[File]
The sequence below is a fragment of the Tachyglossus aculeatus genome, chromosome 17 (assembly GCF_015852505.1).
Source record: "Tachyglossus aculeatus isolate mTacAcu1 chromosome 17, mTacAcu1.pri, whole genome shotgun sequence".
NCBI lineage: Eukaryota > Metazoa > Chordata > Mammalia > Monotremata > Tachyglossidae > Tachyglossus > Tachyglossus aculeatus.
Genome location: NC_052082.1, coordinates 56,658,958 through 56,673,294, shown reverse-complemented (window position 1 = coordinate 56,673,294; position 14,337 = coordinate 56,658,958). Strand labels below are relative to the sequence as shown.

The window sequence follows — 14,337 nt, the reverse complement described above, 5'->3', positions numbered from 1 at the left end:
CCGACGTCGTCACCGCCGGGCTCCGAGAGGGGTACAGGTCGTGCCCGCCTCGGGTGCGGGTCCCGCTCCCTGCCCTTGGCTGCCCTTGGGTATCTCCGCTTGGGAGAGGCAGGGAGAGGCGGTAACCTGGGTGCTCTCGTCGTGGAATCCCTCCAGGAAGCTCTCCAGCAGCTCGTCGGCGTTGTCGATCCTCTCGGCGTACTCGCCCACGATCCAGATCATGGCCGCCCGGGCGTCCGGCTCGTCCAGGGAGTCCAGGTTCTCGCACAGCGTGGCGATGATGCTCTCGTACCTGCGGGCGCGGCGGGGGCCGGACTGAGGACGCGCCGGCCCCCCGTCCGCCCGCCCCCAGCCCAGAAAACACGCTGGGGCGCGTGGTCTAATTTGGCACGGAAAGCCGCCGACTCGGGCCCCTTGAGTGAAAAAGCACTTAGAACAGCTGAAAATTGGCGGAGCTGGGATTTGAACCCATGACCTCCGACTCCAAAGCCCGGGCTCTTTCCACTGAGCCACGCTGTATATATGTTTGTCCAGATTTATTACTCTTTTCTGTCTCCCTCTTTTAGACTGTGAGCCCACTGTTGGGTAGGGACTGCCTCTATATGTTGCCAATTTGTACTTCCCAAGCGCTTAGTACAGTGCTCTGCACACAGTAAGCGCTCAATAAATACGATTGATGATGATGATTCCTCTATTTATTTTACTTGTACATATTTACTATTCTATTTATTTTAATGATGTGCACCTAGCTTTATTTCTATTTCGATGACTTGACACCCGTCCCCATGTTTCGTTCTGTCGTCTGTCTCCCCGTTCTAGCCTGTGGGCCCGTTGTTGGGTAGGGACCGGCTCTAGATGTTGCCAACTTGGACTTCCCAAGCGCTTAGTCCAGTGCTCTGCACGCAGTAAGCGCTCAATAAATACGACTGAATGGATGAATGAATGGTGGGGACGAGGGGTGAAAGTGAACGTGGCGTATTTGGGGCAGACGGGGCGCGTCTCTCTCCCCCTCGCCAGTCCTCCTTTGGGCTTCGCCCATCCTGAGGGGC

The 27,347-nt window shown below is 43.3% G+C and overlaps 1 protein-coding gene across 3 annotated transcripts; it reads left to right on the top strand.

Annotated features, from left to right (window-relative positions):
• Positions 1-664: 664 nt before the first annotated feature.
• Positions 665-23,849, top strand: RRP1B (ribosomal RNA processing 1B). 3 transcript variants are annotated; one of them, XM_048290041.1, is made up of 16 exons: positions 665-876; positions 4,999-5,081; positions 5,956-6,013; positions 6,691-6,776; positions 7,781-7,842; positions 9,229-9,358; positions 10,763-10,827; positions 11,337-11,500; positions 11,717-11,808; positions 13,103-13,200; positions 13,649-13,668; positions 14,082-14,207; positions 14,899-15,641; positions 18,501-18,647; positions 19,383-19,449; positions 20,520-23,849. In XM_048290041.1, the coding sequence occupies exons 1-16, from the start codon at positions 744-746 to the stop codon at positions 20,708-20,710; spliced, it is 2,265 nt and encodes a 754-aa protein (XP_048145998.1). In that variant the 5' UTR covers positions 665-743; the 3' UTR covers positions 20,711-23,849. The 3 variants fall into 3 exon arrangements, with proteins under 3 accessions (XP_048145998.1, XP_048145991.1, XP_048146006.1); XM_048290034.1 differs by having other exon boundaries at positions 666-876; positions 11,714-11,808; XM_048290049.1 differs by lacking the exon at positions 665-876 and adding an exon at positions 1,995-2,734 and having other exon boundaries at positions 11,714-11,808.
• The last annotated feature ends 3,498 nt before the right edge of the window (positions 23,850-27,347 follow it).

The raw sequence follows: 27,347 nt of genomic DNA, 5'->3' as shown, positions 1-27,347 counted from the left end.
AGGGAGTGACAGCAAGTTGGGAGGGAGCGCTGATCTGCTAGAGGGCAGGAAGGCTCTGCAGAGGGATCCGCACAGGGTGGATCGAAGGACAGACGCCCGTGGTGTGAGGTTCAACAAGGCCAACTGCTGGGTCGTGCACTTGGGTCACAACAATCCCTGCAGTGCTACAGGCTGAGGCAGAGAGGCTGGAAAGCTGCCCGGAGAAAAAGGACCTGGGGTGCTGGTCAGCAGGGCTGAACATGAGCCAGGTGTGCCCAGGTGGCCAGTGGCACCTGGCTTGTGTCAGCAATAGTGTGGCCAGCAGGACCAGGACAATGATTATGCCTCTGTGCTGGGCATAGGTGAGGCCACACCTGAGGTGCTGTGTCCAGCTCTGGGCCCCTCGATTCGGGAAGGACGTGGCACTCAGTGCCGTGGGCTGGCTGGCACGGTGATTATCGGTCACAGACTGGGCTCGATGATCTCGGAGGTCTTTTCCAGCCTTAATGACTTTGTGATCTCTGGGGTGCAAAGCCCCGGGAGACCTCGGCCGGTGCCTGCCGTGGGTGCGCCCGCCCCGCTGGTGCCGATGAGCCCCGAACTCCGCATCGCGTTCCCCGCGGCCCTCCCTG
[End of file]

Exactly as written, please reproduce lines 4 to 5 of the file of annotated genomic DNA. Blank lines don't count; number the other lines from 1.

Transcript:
Genome location: NC_052082.1, coordinates 56,658,958 through 56,673,294, shown reverse-complemented (window position 1 = coordinate 56,673,294; position 14,337 = coordinate 56,658,958). Strand labels below are relative to the sequence as shown.

The window sequence follows — 14,337 nt, the reverse complement described above, 5'->3', positions numbered from 1 at the left end: